I've seen a number of older exhaust fans that start very slowly. Turn them on,
they barely turn for up to several minutes, then finally speed up fairly quickly
to normal operating speed. Can anyone suggest why this happens, and a way to fix
them to operate properly?
Sure, that will fix it but having spent a large part of my work life
sorting that sorta stuff I can tell you a lot of the time the motor runs
away with no attention until it stops or exhibits the symptoms described.
The manufacturers provide ports to apply periodic lubrication which are
by and large ignored by the average punter. A slow start is almost
certain to be an underlubricated bearing or one that has been worn out
by long usage or underlubrication, usually both.
Nowadays the cost of professional maintenance can exceed the cost of a
replacement (assuming you DIY) so there ya go. For me there is nothing
to lose with trying a squirt of light oil on the bearings before
spending ya moola :-)
Cheers ............ Rheilly P
I've seen this a number of times with bathroom exhaust fans. After removing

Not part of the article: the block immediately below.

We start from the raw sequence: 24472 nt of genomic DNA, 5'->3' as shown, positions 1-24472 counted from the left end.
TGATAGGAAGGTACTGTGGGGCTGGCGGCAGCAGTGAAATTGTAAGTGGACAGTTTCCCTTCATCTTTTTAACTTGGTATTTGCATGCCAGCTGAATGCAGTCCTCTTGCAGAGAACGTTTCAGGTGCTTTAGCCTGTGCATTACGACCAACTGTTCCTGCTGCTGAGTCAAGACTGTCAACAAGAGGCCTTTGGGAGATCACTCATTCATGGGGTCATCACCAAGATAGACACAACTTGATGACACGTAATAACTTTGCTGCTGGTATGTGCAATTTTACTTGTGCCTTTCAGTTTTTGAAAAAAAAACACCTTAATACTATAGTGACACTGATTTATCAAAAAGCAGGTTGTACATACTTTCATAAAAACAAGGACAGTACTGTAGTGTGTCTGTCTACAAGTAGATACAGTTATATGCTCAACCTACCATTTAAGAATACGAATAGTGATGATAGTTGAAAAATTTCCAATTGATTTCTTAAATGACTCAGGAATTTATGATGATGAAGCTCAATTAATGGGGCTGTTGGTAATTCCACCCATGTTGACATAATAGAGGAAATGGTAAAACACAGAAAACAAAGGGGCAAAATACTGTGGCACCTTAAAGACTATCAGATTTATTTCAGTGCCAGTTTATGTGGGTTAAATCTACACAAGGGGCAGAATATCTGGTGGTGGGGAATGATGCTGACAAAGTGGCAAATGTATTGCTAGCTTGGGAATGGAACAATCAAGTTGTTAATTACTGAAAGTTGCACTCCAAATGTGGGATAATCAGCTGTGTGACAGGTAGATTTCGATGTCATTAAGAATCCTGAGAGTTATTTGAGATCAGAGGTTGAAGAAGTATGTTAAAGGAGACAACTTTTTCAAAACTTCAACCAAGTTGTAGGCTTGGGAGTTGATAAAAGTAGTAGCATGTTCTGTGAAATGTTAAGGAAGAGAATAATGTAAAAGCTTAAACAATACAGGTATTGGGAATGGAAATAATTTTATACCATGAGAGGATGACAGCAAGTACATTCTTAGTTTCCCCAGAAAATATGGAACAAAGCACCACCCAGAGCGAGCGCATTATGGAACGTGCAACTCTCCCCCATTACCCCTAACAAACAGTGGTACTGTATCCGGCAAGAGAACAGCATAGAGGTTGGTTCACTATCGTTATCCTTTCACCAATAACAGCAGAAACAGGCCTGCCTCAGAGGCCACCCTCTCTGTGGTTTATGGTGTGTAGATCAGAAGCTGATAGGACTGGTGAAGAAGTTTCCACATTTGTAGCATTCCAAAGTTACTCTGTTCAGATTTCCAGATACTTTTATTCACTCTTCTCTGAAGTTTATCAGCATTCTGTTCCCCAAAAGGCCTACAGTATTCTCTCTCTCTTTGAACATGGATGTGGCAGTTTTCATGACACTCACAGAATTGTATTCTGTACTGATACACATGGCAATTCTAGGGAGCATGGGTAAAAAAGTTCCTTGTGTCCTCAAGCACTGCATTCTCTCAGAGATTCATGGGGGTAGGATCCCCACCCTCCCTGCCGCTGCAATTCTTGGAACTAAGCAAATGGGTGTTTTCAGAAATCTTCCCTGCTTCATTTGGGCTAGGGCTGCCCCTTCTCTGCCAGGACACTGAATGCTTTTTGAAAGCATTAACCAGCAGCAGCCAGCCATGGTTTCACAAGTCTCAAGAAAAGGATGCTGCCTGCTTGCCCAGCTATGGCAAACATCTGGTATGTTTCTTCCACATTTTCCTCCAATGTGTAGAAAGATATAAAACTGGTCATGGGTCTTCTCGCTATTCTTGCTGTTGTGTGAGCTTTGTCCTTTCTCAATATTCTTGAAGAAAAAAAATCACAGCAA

the internal parts and cleaning them thoroughly, performance on many of them
improves. Gunk tends to build up on the fan blade which I surmise causes it
to be heavier than the little motor was designed for. If not then I replace
the motor and blade or install a new and improved (Panasonic) bath fan.
I assume you are talking about the motors without a capacitor and a start
terminal. These motors develop weak torque until reaching full speed. The
lubrication gums and the motor spins slow for awhile. It is best to
dissasemble the motor, degrease the bearings and apply a light oil (like 3
and 1 motor oil).
The folks I have worked with tell me that three in one is a poor choice for
motors. It (three in one) dries out rapidly. Same with WD-40. The good
choice is ND-30 motor oil, or zoom spout turbine oil. The gas mix oil for
two strokes is supposed to be good, also.
Cleaning the blade sounds like a wise action, also.
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